I was excited.  I had to write this tale.  And it had to be a tale:  an involving, satisfying story with involving, satisfying characters, not some spiritual treatise in fictional form.  I didn’t want to lecture anybody.  I wanted to go on a voyage of personal discovery with burned-out screenwriter Lucas Hart and take the readers along.  What I didn’t want to do was spend ten years crafting a novel that might or might not see print.  Seekers—the title that eventually emerged—was a story I was desperate to tell immediately.  And when it comes to immediacy, and impact, the comic book is hard to beat.  (Yes, I know I should use the term graphic novel, but they’ve always been comics to me.)

I pitched the project to my old friend Karen Berger, the visionary behind DC Comics’ Vertigo imprint, and she immediately, and enthusiastically, approved it as a monthly series.  Before long I was working with Shelly Roeberg (these days she’s Shelly Bond—and still one of the best editors, and nicest people, in the business) and, together, we came up with the idea of using not one, but a roster of artists to bring Seekers Into The Mystery (the title got significantly longer, for reasons too complex to get into here) to life.  The first two we signed up were favorite collaborators of mine:  the brilliant Jon J Muth, who illustrated Moonshadow—the project that helped me find my voice as a writer—and the equally-brilliant Glenn Barr, who illustrated my thinly-veiled autobiography, Brooklyn Dreams.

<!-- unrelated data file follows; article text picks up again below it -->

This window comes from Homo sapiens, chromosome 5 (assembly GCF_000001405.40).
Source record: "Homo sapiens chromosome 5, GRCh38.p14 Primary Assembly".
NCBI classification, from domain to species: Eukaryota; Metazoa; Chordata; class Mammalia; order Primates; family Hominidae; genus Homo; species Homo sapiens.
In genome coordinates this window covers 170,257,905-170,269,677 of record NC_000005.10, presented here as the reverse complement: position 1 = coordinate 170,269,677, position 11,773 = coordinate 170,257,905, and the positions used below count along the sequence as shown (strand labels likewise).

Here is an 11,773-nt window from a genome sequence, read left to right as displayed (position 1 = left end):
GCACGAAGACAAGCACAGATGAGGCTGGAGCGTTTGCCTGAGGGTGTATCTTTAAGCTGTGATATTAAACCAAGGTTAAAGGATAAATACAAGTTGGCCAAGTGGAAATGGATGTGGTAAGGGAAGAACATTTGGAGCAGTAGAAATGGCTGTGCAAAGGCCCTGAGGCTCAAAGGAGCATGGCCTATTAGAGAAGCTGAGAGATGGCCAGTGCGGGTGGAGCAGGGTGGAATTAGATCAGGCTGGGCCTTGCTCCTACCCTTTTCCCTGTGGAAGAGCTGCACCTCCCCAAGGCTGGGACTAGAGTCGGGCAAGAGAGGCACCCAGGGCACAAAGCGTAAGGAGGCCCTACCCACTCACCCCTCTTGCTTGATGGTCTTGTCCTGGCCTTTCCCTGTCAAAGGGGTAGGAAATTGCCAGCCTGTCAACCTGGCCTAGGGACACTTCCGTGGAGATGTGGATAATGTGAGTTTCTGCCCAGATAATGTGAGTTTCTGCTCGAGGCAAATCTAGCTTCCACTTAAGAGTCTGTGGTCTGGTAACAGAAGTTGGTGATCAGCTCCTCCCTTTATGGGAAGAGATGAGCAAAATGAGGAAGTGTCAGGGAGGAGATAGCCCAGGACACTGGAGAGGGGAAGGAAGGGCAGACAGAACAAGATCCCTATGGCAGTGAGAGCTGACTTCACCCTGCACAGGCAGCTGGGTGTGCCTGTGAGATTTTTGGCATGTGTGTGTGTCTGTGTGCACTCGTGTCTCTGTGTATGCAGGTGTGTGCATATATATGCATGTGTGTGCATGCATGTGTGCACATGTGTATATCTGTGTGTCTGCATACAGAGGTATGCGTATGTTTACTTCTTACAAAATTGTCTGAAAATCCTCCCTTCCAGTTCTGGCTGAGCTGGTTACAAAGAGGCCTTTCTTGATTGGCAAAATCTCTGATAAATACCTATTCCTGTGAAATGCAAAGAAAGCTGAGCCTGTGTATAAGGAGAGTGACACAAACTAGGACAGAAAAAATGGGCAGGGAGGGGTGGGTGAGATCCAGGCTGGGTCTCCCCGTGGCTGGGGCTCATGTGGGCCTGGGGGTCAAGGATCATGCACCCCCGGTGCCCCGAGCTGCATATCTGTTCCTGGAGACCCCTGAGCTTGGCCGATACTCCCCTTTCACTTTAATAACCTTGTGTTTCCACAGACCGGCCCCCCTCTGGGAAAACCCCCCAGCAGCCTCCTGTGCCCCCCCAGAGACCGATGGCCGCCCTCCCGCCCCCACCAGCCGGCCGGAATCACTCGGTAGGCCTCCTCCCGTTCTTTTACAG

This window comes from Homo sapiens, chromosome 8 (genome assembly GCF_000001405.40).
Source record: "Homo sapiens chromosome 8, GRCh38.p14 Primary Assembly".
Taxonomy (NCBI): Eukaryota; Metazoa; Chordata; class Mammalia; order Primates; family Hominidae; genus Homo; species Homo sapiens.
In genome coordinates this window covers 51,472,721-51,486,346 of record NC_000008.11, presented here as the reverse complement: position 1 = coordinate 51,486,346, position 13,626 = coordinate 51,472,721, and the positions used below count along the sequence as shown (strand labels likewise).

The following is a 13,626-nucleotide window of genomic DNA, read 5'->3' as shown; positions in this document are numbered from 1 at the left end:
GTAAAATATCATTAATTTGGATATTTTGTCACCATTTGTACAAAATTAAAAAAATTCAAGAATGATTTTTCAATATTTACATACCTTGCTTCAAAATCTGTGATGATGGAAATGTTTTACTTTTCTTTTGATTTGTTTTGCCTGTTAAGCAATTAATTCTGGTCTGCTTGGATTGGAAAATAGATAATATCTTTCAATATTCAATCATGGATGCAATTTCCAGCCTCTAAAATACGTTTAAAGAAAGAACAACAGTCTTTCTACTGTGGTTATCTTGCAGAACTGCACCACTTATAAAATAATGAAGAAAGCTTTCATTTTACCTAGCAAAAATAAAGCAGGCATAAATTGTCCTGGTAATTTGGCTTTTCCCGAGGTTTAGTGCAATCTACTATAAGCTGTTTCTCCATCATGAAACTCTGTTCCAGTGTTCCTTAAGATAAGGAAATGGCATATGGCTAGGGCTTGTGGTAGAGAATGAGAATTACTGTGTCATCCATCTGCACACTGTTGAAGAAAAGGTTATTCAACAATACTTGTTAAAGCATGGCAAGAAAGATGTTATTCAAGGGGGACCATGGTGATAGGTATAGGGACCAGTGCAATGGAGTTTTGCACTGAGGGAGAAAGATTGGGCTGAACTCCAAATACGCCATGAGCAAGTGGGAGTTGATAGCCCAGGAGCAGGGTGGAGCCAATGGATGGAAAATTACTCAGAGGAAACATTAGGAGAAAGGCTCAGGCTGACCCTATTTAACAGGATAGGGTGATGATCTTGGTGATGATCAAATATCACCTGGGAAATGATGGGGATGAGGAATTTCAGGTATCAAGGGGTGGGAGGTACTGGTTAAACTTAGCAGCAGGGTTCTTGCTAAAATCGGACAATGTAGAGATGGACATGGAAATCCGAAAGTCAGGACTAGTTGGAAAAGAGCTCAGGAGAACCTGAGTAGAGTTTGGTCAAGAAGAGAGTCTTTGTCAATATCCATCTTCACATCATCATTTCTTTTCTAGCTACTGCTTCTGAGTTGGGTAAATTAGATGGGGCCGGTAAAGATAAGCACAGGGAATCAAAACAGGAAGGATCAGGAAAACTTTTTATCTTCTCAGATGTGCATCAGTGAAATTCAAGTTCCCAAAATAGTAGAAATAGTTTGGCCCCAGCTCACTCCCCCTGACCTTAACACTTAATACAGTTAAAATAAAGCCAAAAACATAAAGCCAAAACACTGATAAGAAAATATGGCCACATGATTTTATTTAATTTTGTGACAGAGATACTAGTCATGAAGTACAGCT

Master storyteller Michael Zulli, best known for his justifiably-celebrated collaborations with Neil Gaiman on Sandman, soon joined us for a romp across the universe aboard a UFO, as did Jill Thompson, who, with great artistry, tackled what was, in some ways, the most difficult arc of the series.  (As a cherry on top, Shelly corralled John Bolton to contribute memorable covers for Jill’s four issues.) 

But that, I thought, was just the beginning:  I had ideas for another three years of Lucas Hart’s journey.  There were many more themes to strike, characters to explore, ideas to develop.  But publishing, like life, takes unexpected turns and Seekers Into The Mystery ended with its fifteenth issue.  We had enough warning that I was able to write something resembling a finale, but it wasn’t the ending I had in mind. 

When a series ends, a writer (well, this writer) tends to go into mourning; but then you move on to the next story, and the next, trying not to look back with regret.  (You try, but it doesn’t always work.)  What helped me with the death of Seekers was the fact that many people who read the series took it deep into their hearts.  It mattered to them.  In some cases it changed them, in profound ways.  And, as the years have passed, I continue to hear from readers who embraced Lucas Hart’s journey and found in it a reflection of their own.  A writer (well, this writer) can’t ask for anything more.

I’ve waited a long time to have all fifteen issues of Seekers Into The Mystery collected in a single volume and words can’t express how delighted I am that it’s finally come to pass.  Whether you’re revisiting these stories or encountering them for the first time, I hope you enjoy this long, strange trip into the mystery.

©copyright 2017 J.M. DeMatteis